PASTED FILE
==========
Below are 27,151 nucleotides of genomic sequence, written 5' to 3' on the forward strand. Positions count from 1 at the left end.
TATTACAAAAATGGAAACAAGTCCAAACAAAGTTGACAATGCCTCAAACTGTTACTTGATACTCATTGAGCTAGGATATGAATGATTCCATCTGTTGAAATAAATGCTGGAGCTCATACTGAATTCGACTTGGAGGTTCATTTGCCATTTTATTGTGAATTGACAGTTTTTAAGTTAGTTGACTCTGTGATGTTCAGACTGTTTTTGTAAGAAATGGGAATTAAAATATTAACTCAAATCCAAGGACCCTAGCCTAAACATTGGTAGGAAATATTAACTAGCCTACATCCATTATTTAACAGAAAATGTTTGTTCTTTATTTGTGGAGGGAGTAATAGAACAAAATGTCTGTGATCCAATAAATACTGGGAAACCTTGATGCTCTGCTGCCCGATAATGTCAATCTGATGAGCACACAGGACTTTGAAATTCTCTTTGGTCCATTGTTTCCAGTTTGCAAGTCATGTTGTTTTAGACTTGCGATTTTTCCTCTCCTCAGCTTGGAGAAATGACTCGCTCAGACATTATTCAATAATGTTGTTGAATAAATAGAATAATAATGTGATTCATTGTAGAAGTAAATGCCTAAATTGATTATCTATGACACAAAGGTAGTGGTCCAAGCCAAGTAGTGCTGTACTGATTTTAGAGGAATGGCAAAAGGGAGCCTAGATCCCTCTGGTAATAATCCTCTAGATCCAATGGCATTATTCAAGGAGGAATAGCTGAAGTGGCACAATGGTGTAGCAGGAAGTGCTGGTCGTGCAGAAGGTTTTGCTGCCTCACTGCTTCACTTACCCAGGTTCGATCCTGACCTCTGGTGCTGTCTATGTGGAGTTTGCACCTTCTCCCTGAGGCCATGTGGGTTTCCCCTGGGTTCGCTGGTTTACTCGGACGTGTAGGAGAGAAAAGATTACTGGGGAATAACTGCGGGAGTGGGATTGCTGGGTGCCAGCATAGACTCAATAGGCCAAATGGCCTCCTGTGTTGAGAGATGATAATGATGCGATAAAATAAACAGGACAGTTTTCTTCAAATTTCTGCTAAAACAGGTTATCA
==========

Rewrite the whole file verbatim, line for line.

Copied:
Below are 27,151 nucleotides of genomic sequence, written 5' to 3' on the forward strand. Positions count from 1 at the left end.
TATTACAAAAATGGAAACAAGTCCAAACAAAGTTGACAATGCCTCAAACTGTTACTTGATACTCATTGAGCTAGGATATGAATGATTCCATCTGTTGAAATAAATGCTGGAGCTCATACTGAATTCGACTTGGAGGTTCATTTGCCATTTTATTGTGAATTGACAGTTTTTAAGTTAGTTGACTCTGTGATGTTCAGACTGTTTTTGTAAGAAATGGGAATTAAAATATTAACTCAAATCCAAGGACCCTAGCCTAAACATTGGTAGGAAATATTAACTAGCCTACATCCATTATTTAACAGAAAATGTTTGTTCTTTATTTGTGGAGGGAGTAATAGAACAAAATGTCTGTGATCCAATAAATACTGGGAAACCTTGATGCTCTGCTGCCCGATAATGTCAATCTGATGAGCACACAGGACTTTGAAATTCTCTTTGGTCCATTGTTTCCAGTTTGCAAGTCATGTTGTTTTAGACTTGCGATTTTTCCTCTCCTCAGCTTGGAGAAATGACTCGCTCAGACATTATTCAATAATGTTGTTGAATAAATAGAATAATAATGTGATTCATTGTAGAAGTAAATGCCTAAATTGATTATCTATGACACAAAGGTAGTGGTCCAAGCCAAGTAGTGCTGTACTGATTTTAGAGGAATGGCAAAAGGGAGCCTAGATCCCTCTGGTAATAATCCTCTAGATCCAATGGCATTATTCAAGGAGGAATAGCTGAAGTGGCACAATGGTGTAGCAGGAAGTGCTGGTCGTGCAGAAGGTTTTGCTGCCTCACTGCTTCACTTACCCAGGTTCGATCCTGACCTCTGGTGCTGTCTATGTGGAGTTTGCACCTTCTCCCTGAGGCCATGTGGGTTTCCCCTGGGTTCGCTGGTTTACTCGGACGTGTAGGAGAGAAAAGATTACTGGGGAATAACTGCGGGAGTGGGATTGCTGGGTGCCAGCATAGACTCAATAGGCCAAATGGCCTCCTGTGTTGAGAGATGATAATGATGCGATAAAATAAACAGGACAGTTTTCTTCAAATTTCTGCTAAAACAGGTTATCA